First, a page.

Fletcher Allen Hopes New Building Will Give Patients Privacy
Dave Keelty is the director of facilities planning and development at Fletcher Allen Health Care. And he’s taken a break on this sunny Monday morning to survey the future site of what he hopes will become next great project.
“What we’re looking at is the west side of our ambulatory care facility,” Keelty says. “Most people would recognize it with the emergency room parking lot, and the entrance to the emergency room directly in front of us.”
If all goes according to plan, the ground Keelty is standing on will be covered by a seven-story building with single-occupancy rooms for 128 patients. The $187 million project is the highest-dollar capital improvement proposal to come before a new board of health care regulators.
The new construction wouldn’t add to the total inpatient capacity at Fletcher Allen, which would remain at about 450 beds. Rather it would allow the institution to retire some of its older, outdated lodgings, and to spare their clients from having roommates.
“And also a major goal is to move us from roughly 30 percent private rooms to get us up more toward 90 percent,” Keelty says.
The new construction wouldn't add to the total inpatient capacity at Fletcher Allen, which would remain at about 450 beds. Rather, it would allow the institution to retire some of its older, outdated lodgings, and to spare their clients from having roommates.
But the upgrade won’t come cheap. Fletcher Allen is asking the Green Mountain Care Board to approve the $187 million price tag attached to the project.
Judy Henkin, director of health policy for the Green Mountain Care Board, which has broad authority over budgeting and operations at the state’s 14 hospitals. The board was created to streamline the state’s health care system, and Henkins says its members will bring a critical eye to the proposal.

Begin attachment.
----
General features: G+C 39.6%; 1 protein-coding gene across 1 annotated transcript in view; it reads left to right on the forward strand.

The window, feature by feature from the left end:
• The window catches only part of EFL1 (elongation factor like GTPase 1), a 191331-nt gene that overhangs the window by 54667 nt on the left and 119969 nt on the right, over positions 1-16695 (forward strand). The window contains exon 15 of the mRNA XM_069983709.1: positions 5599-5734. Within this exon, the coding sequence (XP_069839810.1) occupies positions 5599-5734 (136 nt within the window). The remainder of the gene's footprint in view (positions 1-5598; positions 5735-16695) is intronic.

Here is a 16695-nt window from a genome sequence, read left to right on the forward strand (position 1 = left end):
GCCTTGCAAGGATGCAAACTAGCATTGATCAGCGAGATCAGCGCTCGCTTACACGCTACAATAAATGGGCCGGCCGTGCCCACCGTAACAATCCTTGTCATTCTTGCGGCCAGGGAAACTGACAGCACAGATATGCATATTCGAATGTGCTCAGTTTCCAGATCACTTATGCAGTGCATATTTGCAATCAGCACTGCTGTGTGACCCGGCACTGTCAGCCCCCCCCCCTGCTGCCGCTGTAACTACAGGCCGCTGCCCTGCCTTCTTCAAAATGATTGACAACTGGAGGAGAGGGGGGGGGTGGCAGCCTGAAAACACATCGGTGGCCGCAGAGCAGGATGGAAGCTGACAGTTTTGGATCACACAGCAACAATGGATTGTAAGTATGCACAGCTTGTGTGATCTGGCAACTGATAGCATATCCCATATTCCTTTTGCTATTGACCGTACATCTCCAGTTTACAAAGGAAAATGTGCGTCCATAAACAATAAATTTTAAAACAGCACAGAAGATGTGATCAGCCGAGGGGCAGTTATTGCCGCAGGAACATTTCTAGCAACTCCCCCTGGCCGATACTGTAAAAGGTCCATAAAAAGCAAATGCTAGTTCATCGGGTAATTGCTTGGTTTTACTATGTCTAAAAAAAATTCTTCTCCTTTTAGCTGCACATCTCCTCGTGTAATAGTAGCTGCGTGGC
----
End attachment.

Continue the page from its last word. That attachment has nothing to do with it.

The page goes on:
“I think that the lens they look through things is with an eye to the future,” Henkin says. “And it is a system wide view, as opposed to hospital by hospital, or piece by piece.”
Statute, according to Henkin, requires the board to use several criteria to evaluate the proposal.
“Need, of course. Project costs. How it affects the system. Whether it’ll improve … the quality of health care. Whether it’ll affect existing services,” she says. “So a big project like this, the board’s got quite a bit of work to do to go through the application and make sure all the criteria are met.”
Keelty says the project is about more than comfort, or bringing a four-star experience to the hospital’s temporary guests. He says blueprints designed to allow for more sunlight, stringent infection control, and space for visiting family will all contribute to patient outcomes.
“So many studies indicate the quality of the environment does impact the length of stay,” Keelty says.
Vermont stands on the brink of what could be watershed reforms in its health care system – Gov. Peter Shumlin next year will urge lawmakers to adopt the nation’s first single-payer financing program.
But Keelty says the project has been designed to meet the needs of whatever the next chapter in health care reform brings.
“They’re being built in such a way to maintain the maximum amount of flexibility that’s needed to basically react to changes in how health care is being delivered,” Keelty says.
Fletcher Allen will submit final cost estimates to the board in November.
The project would be the largest at Fletcher Allen since 2005, when it completed work on an ambulatory care facility that cost $380 million. Hospital officials say the project would add about $16 million in annual operating costs when completed – about 1.5 percent of Fletcher Allen’s yearly budget.